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What Is a Robo-Advisor?

If you’ve thought about investing any time over the past decade, you might have heard people talking about robo-advisors. The first big robo-advisor popped around the time of the Great Recession. Since then, hundreds more have opened. Betterment, which is one of the biggest robo-advisors, has assets under management that total about $10 billion. So what are these companies that people are now investing billions of dollars with?

Build your savings with a financial advisor who understands your goals.

What Is a Robo-Advisor?

A robo-advisor digitally manages your investment portfolio – trading, rebalancing, tax-loss harvesting, etc. It doesn’t rely on human intervention the way traditional advisors do. In fact, most robo-advisors don’t have any human advisors who clients can discuss their portfolios with.

In slightly more technical terms, a robo-advisor is a company that uses software and tools to digitally manage their clients’ financial investments. The tools and software that robo-advisors use aren’t actually new. Traditional advisors have been using them for years. The difference is that traditional advisors require you to go through a human, which is usually much more costly.

Robo-advisors are still pretty new and they all operate a bit differently, so you might see a slightly different definition somewhere else.

Why Robo-Advisors Are Popular

The biggest reason that robo-advisors are growing in popularity is their usually low costs. With a traditional advisor, you typically pay an annual fee of 1% – 2% of your assets under management (the amount you have invested with the advisor). Some advisors charge you even more though. That adds up to a lot of money going to a middle man. Many traditional advisors also require you to have a certain amount of money to invest in order to become a client. The threshold may be too high for the average person to qualify. Many robo-advisors charge an annual fee between 0.25% and 0.50%. That’s less than half of what you would pay with a traditional advisor. They may also have a minimum in order to open an account, but it’s usually far less than what you’d find with a traditional advisor.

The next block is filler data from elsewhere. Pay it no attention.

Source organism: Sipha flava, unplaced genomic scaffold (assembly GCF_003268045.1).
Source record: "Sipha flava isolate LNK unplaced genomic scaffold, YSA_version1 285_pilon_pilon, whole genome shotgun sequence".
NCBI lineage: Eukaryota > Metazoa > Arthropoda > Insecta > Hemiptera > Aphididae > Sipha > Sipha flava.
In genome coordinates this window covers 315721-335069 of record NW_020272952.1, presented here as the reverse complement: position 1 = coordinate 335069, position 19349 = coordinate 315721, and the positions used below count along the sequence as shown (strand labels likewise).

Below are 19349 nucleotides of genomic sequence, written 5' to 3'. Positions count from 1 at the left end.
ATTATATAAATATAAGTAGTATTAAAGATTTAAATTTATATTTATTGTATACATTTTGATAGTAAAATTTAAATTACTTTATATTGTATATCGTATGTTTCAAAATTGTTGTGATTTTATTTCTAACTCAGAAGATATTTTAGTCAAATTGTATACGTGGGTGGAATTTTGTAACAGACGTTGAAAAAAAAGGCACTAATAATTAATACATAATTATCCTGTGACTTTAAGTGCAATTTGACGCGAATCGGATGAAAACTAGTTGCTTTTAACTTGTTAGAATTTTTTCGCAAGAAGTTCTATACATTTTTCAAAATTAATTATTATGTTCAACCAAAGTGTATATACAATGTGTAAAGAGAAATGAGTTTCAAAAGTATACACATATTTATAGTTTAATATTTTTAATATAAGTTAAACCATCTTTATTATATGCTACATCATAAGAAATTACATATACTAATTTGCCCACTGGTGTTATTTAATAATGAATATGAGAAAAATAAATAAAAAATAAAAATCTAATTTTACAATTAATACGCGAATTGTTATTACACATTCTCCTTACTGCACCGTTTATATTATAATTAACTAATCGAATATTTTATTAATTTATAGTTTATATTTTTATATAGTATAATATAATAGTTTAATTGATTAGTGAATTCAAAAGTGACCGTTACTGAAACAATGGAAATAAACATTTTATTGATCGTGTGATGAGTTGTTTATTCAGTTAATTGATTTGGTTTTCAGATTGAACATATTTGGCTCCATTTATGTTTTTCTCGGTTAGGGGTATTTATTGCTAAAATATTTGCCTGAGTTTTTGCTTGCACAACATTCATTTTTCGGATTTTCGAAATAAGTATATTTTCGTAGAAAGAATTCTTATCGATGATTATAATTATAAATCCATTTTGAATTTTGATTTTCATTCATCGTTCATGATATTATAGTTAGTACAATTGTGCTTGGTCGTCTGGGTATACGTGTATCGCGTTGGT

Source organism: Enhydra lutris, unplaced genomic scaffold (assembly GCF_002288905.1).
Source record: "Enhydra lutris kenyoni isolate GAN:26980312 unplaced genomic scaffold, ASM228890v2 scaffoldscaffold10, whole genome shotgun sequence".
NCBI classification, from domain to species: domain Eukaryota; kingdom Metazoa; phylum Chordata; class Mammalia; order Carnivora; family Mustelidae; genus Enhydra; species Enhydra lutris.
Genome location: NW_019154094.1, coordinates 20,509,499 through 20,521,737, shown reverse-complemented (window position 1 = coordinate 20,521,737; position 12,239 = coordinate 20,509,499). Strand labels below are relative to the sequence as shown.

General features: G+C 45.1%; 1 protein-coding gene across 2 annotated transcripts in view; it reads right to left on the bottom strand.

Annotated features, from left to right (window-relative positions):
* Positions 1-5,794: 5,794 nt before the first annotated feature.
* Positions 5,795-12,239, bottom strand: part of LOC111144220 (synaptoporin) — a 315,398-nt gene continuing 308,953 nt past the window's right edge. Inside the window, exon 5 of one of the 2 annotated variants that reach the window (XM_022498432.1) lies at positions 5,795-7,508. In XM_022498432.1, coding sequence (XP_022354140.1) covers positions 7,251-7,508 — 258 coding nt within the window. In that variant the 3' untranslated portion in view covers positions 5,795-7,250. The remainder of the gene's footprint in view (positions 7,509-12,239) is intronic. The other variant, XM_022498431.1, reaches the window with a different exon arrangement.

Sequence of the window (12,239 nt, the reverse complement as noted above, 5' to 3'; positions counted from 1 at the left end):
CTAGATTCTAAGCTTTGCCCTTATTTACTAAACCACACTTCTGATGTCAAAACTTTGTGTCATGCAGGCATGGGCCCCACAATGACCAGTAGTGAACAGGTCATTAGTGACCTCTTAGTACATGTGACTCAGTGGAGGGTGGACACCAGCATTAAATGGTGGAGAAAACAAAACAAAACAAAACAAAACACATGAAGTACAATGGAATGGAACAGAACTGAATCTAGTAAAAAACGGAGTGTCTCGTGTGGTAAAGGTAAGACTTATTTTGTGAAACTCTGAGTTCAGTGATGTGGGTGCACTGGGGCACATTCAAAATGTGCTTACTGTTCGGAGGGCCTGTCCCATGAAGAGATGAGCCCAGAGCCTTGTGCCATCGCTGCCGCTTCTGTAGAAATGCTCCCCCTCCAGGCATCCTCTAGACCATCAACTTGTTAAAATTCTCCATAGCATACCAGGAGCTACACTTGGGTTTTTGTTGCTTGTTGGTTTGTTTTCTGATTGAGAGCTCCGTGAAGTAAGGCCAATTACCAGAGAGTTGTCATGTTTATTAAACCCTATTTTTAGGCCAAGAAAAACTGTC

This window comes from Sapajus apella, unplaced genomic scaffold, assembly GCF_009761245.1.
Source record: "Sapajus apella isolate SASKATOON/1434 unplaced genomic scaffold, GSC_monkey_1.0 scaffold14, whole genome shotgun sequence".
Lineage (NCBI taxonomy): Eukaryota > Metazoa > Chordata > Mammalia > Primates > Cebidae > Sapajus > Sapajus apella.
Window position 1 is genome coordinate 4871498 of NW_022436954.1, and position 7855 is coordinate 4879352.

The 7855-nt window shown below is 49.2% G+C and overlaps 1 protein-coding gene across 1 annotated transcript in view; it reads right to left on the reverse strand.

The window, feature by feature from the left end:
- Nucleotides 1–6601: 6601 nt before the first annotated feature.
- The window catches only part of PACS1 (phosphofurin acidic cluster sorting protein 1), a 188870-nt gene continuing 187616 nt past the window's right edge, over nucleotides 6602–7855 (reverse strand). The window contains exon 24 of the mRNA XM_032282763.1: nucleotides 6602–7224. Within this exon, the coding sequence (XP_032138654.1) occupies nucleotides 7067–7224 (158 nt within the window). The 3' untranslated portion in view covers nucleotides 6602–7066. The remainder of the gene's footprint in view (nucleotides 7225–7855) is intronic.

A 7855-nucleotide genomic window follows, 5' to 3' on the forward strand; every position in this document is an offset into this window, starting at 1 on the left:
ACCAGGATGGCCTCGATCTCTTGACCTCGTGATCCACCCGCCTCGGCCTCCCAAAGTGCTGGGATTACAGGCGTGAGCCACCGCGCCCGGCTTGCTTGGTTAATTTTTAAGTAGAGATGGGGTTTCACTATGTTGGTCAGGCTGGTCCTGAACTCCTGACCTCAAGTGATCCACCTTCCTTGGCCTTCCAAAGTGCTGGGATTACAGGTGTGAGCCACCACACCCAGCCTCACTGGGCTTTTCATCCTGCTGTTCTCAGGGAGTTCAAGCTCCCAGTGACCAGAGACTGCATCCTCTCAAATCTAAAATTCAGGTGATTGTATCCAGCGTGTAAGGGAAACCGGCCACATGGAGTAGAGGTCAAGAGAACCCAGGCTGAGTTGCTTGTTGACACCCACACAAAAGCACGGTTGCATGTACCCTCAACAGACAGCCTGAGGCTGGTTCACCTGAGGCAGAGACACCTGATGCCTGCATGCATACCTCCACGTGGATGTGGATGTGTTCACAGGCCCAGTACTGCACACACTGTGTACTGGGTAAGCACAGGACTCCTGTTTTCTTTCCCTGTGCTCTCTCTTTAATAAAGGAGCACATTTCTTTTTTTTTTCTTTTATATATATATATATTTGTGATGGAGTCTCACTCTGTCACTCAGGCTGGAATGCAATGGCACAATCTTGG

Another reason for the popularity of robo-advisors is the fact that everything is automated and online. You don’t have to worry about meeting with another human to discuss your profile. Of course, it’s good to meet talk with a human sometimes. Some people also feel more comfortable when they can discuss what’s happening with their money. However, many people also like the ability to just set their goals and then watch their portfolio work on autopilot. Robo-advisors allow you to do that. And if you want to change something, just log in to your account and make necessary changes – all without picking up a phone or scheduling a meeting.

How a Robo-Advisor Handles Your Money

What Is a Robo-Advisor?

When you create an account with a robo-advisor, you will have to answer a series of questions. You’ll provide information such as your age, income, current savings and financial goals (like planning for retirement). You will also answer questions about your risk tolerance. Risk is the possibility that your investments lose money if a company or if a market doesn’t perform well. Your risk tolerance is the amount of variability you can handle with your investments. If you will need your money in five years and you can’t afford to lose any of it, you have a lower risk tolerance than someone who won’t need their money for 20 years and can thus afford to wait out a downswing in the stock market.

All robo-advisors ask slightly different questions and some differentiate themselves by asking about particular aspects of your life. For example, Motif Investing tries to align your investments with social causes that are important to you. Regardless of the exact questions, the robo-advisor will use your answers to create a balanced portfolio that matches your financial goals.

Most robo-advisors create your portfolio with exchange-traded funds (ETFs). An ETF is a fund that contains multiple individual stocks. This makes it safer to invest in a few ETFs instead of a few individual companies. ETFs add diversity to your portfolio and diversity is an important part of the strategy that robo-advisors use. Robo-advisors typically invest based on modern portfolio theory (MPT). MPT states that you can maximize your returns, while minimizing risk, by investing in a diverse and balanced portfolio.